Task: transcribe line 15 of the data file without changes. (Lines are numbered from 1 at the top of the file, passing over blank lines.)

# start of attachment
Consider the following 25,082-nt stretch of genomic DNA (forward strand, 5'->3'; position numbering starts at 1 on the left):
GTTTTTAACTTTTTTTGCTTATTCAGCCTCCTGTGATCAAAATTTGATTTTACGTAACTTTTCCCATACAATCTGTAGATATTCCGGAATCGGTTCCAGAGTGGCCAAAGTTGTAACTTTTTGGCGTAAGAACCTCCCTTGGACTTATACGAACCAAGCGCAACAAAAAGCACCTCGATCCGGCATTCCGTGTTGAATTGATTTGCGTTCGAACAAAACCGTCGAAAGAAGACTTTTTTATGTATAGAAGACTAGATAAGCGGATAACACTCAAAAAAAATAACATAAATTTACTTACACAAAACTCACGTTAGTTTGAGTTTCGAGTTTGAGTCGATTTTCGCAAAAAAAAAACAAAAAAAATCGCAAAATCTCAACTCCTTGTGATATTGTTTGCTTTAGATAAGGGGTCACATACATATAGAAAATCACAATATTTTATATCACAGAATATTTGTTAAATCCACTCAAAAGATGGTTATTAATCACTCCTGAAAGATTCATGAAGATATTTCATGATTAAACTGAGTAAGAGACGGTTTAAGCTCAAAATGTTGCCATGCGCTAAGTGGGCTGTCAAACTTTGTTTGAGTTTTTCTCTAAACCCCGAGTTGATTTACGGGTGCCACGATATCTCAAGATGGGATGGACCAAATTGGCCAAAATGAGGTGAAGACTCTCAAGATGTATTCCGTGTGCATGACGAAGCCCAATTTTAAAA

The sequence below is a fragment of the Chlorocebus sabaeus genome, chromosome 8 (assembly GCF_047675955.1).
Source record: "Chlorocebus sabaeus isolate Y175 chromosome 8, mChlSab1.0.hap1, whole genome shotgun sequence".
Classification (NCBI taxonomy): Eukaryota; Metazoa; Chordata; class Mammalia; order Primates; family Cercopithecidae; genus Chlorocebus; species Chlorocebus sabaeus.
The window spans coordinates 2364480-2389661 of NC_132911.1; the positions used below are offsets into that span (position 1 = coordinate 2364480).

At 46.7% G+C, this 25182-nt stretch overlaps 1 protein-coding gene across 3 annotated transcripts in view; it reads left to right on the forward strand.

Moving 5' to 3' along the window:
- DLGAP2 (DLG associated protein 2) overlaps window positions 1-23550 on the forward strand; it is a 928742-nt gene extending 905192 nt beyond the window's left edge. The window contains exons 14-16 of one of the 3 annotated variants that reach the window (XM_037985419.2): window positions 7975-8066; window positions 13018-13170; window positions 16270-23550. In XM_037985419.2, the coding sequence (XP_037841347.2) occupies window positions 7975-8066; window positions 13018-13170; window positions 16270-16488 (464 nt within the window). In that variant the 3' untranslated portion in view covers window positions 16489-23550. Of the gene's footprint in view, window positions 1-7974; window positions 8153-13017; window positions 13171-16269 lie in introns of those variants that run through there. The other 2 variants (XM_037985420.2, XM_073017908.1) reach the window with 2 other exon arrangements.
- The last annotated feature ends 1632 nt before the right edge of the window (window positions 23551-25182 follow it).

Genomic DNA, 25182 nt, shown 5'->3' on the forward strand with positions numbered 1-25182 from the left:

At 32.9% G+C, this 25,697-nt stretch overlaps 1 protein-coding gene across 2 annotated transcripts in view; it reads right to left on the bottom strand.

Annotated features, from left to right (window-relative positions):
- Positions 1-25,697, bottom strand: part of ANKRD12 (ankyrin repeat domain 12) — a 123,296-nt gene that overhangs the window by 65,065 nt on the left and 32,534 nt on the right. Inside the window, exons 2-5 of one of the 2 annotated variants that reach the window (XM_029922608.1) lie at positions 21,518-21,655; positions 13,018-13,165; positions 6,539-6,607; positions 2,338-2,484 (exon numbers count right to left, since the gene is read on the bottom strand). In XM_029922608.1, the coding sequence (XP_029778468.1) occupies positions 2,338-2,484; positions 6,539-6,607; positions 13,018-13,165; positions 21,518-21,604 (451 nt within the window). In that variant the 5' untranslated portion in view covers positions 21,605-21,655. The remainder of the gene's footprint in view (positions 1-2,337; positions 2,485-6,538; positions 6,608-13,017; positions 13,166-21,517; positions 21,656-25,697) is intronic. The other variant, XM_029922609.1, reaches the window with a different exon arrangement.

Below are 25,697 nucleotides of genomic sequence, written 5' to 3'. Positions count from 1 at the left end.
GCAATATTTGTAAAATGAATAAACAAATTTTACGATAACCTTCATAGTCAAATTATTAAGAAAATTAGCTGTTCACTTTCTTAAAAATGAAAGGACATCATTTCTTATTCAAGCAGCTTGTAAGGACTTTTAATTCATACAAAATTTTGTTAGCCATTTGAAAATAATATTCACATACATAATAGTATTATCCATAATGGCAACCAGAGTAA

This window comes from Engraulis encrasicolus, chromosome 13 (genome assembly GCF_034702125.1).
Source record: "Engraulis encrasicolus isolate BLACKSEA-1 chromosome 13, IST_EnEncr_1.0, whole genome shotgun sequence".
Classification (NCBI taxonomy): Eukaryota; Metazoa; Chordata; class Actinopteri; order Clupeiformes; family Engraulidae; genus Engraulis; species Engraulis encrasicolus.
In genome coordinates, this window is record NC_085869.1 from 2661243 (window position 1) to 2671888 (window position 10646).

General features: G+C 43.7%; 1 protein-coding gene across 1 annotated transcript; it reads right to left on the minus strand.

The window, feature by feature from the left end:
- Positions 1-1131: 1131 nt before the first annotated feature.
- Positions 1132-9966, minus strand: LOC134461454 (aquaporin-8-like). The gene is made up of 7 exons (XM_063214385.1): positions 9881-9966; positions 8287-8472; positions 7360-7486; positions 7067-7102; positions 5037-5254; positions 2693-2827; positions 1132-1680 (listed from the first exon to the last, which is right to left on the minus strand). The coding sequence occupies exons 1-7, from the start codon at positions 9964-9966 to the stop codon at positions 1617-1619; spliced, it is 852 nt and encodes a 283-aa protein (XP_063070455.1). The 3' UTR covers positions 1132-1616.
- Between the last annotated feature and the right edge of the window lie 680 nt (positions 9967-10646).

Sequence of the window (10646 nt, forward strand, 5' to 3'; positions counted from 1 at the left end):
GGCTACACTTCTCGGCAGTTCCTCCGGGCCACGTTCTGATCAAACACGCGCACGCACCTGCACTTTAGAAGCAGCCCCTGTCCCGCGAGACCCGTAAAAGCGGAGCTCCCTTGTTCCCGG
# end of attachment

Below are 25,697 nucleotides of genomic sequence, written 5' to 3'. Positions count from 1 at the left end.